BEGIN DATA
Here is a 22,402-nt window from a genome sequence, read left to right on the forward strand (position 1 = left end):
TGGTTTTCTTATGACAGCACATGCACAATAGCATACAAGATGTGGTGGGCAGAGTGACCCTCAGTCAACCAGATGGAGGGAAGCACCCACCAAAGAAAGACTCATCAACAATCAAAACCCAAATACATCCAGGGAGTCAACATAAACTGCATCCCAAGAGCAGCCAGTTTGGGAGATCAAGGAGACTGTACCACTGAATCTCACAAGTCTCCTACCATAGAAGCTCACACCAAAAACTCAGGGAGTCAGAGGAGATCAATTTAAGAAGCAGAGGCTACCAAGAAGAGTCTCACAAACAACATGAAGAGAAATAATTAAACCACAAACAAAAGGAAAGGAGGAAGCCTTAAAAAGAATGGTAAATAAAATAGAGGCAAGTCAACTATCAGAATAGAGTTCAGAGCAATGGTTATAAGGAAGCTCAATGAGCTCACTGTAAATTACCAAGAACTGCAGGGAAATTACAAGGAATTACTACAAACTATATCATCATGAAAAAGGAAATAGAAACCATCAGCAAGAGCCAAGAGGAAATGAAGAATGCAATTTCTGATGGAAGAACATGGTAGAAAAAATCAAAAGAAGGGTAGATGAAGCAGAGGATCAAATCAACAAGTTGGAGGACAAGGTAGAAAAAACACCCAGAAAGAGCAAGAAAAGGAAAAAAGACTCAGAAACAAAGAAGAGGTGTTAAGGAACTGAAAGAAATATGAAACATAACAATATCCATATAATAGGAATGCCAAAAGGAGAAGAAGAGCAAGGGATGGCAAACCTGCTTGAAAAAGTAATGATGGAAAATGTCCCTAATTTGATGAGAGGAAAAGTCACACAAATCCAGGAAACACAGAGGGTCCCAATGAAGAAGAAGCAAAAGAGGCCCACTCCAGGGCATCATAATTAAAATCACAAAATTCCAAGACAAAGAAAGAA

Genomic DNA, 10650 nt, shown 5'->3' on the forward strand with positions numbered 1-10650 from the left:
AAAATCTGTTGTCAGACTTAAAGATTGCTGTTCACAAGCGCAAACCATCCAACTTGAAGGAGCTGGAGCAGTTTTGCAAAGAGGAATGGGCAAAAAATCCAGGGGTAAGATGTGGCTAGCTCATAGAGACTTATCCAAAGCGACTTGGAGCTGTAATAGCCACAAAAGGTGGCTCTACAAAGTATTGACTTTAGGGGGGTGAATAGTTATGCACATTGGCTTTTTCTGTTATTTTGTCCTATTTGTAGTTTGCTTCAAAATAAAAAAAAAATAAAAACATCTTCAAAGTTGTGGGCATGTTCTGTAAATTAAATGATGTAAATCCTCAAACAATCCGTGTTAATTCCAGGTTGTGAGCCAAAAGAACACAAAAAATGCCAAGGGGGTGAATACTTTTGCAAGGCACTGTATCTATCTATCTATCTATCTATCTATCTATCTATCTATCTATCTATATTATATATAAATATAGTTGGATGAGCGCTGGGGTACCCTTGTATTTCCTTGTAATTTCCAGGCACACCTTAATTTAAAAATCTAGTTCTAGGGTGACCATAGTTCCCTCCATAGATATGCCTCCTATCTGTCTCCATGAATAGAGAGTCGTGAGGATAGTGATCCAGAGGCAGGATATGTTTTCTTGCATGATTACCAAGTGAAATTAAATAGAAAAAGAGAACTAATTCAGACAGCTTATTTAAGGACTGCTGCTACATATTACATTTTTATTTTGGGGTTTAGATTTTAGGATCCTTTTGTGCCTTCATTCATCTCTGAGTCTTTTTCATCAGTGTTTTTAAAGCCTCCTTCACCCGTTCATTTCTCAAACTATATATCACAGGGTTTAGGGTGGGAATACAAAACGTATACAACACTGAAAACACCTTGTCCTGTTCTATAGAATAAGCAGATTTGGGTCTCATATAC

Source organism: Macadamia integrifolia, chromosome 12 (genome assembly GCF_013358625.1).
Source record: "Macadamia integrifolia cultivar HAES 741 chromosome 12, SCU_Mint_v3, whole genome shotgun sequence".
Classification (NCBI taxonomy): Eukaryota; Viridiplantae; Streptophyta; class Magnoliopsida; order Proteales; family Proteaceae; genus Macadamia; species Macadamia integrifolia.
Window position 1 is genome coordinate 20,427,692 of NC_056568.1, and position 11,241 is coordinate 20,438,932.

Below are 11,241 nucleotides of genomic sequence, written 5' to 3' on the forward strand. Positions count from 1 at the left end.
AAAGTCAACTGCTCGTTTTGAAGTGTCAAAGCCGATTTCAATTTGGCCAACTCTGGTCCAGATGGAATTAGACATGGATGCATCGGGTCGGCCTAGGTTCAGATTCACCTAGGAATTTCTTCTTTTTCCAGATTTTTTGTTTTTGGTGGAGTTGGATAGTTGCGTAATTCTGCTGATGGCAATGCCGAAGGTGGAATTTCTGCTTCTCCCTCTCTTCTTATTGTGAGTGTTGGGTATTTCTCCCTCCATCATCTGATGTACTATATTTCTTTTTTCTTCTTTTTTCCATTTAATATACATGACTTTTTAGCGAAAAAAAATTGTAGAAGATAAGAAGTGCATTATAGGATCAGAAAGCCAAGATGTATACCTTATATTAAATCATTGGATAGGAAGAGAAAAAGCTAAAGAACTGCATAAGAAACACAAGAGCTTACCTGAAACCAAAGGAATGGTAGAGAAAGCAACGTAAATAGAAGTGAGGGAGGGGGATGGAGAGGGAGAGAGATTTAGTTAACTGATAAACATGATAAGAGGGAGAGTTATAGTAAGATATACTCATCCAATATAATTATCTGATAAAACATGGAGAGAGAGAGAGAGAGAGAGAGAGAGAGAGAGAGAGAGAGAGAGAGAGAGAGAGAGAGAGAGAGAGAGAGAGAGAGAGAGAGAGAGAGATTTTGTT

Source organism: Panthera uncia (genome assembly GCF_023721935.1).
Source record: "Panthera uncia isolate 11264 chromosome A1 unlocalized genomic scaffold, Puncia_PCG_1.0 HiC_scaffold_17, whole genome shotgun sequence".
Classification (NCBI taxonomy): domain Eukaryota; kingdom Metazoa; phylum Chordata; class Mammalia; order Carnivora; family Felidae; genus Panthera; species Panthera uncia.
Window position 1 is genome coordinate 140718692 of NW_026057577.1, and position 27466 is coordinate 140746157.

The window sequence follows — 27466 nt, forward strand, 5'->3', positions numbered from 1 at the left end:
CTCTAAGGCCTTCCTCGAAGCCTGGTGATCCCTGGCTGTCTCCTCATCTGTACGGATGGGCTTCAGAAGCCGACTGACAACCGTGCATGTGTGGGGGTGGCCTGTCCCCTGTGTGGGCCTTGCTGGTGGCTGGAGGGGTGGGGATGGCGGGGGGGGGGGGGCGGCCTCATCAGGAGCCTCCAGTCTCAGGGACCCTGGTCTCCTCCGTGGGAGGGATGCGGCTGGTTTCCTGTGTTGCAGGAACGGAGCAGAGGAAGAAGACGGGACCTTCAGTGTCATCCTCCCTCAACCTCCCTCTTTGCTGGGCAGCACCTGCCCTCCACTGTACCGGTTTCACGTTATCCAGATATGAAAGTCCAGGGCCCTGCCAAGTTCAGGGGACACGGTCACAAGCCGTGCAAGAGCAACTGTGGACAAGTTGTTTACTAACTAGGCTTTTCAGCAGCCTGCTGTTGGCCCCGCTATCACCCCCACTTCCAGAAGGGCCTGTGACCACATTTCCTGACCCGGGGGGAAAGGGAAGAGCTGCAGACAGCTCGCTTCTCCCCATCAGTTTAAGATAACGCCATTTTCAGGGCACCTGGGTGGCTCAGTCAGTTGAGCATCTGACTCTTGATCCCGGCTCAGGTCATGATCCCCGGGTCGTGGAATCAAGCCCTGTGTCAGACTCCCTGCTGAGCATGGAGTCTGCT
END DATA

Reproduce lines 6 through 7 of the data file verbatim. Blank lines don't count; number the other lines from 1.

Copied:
Source record: "Macadamia integrifolia cultivar HAES 741 chromosome 12, SCU_Mint_v3, whole genome shotgun sequence".
Classification (NCBI taxonomy): Eukaryota; Viridiplantae; Streptophyta; class Magnoliopsida; order Proteales; family Proteaceae; genus Macadamia; species Macadamia integrifolia.